Neil S. Greenspan1
1 Case Western Reserve University, Cleveland, Ohio
In this brief commentary, I highlight the remarkable properties of antibodies (also known as immunoglobulins) revealed by more than 100 years of biomedical research. Since antibodies can be elicited through one or another means against almost any molecule or macromolecule, the universe of antibodies represents a sort of molecular mirror for the totality of molecules that make life possible. Consequently, as recounted below, antibodies play a role in almost every aspect of medicine and biomedical research.
Keywords: antibody, immunoglobulin, affinity, complex formation, molecular discrimination, serum half-life, effector function, complementarity, gene rearrangement, somatic hypermutation, affinity maturation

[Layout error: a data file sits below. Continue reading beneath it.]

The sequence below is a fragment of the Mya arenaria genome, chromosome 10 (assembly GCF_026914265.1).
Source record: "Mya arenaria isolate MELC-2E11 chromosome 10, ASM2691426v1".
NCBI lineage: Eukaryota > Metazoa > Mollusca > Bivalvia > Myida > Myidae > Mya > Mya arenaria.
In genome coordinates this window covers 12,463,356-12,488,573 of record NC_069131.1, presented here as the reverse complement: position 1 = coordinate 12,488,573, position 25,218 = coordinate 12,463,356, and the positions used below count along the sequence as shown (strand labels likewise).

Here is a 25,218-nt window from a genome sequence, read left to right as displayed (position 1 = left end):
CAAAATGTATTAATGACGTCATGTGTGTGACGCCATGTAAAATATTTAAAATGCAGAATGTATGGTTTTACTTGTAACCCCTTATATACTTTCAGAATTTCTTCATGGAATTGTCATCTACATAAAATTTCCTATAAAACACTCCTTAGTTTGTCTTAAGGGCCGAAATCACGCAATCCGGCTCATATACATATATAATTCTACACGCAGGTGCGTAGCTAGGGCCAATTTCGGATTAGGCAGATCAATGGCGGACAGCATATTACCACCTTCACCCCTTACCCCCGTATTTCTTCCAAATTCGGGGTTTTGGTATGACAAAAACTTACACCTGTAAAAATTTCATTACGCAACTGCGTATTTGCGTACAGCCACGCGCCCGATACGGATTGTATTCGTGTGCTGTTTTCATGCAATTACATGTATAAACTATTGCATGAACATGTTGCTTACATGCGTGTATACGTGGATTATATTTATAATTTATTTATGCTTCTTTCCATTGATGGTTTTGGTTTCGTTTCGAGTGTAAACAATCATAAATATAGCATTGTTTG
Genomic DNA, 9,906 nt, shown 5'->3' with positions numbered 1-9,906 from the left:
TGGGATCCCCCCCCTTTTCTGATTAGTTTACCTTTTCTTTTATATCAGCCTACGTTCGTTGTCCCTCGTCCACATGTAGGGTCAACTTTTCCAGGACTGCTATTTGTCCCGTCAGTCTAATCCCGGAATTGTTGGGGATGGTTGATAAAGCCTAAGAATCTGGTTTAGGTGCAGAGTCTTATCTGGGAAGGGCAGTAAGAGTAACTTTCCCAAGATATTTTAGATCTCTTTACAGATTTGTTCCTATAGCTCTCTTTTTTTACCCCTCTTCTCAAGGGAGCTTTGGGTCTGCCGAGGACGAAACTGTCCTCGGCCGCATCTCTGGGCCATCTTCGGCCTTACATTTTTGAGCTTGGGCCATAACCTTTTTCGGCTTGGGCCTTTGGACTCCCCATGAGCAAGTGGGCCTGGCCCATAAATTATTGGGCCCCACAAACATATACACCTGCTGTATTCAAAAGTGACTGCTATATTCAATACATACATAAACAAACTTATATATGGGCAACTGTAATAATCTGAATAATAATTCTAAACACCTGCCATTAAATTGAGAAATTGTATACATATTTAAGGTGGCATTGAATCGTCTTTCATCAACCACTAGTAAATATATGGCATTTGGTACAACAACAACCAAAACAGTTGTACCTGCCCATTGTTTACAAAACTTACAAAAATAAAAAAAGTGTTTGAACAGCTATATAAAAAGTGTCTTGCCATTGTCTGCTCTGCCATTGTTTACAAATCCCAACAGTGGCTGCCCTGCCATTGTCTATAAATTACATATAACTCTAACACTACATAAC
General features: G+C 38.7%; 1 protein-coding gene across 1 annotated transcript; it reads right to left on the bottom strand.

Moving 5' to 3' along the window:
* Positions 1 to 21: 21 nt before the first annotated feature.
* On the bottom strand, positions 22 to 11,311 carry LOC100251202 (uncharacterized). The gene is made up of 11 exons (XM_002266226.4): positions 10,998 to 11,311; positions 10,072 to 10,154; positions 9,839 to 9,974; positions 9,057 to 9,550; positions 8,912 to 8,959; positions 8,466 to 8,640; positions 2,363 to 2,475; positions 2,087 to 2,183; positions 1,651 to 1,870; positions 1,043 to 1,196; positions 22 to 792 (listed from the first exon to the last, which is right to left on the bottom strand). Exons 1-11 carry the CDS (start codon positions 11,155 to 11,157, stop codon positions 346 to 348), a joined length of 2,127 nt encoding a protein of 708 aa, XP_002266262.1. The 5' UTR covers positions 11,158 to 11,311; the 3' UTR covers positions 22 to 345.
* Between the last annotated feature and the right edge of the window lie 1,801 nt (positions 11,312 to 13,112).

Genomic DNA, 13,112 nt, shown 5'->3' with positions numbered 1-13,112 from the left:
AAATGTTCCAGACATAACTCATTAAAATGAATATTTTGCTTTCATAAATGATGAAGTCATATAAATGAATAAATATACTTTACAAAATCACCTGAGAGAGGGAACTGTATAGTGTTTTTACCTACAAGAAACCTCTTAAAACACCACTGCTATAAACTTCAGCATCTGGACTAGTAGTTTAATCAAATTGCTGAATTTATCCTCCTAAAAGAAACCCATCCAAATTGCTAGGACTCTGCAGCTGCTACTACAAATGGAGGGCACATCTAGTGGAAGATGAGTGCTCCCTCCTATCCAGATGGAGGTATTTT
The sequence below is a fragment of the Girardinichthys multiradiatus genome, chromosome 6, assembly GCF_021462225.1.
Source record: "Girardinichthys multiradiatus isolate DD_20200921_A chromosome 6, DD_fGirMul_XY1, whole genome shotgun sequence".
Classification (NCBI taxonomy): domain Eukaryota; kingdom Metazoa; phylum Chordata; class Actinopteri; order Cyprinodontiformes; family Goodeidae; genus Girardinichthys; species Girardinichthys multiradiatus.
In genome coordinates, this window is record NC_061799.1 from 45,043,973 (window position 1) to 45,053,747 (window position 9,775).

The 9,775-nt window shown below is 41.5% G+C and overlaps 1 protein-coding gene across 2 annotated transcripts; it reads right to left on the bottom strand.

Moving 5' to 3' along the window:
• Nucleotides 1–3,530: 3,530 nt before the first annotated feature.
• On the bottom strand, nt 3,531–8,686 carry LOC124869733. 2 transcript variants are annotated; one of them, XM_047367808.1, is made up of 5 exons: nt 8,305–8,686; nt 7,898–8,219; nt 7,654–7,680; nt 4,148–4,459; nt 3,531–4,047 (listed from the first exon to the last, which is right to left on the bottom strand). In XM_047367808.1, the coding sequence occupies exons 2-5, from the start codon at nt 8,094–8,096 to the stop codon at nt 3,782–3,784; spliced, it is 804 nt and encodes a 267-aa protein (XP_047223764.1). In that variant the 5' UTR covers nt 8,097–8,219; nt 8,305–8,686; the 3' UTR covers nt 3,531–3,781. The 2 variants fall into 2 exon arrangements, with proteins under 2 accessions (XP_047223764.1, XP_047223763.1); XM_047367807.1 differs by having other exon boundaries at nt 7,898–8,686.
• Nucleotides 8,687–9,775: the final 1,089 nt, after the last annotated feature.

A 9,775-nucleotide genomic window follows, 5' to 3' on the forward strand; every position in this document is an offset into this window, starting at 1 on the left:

Over one hundred years after Emil Adolph (later von) Behring’s discovery of serum factors that mediate immunity  earned the first Nobel Prize in Physiology or Medicine in 1901 , why should we celebrate antibodies, what von Behring originally called “antikorper”? Why be concerned with heavy and light chains, variable and constant domains, Fabs and Fcs, hypervariable and framework regions, isotypes, allotypes, and idiotypes? What has “antibody,” a term redolent with opposition, resounding with antagonism, resonating with subversion, come to signify?
Antibodies are functionally protean proteins . They serve in an unparalleled range of roles in biology and medicine by virtue of a remarkable constellation of attributes including inducibility, or potential inducibility by, and noncovalent affinity for, almost any small molecule or macromolecule, prodigious capacity for molecular discrimination, structural and functional stability, remarkably extended serum half-life, structural features conducive to detection in laboratory assays, and biologically efficacious interactions, known as effector functions. These immunity-mediating effector systems involve complement and Fc receptor-bearing cells and more recently-discovered intracellular molecules.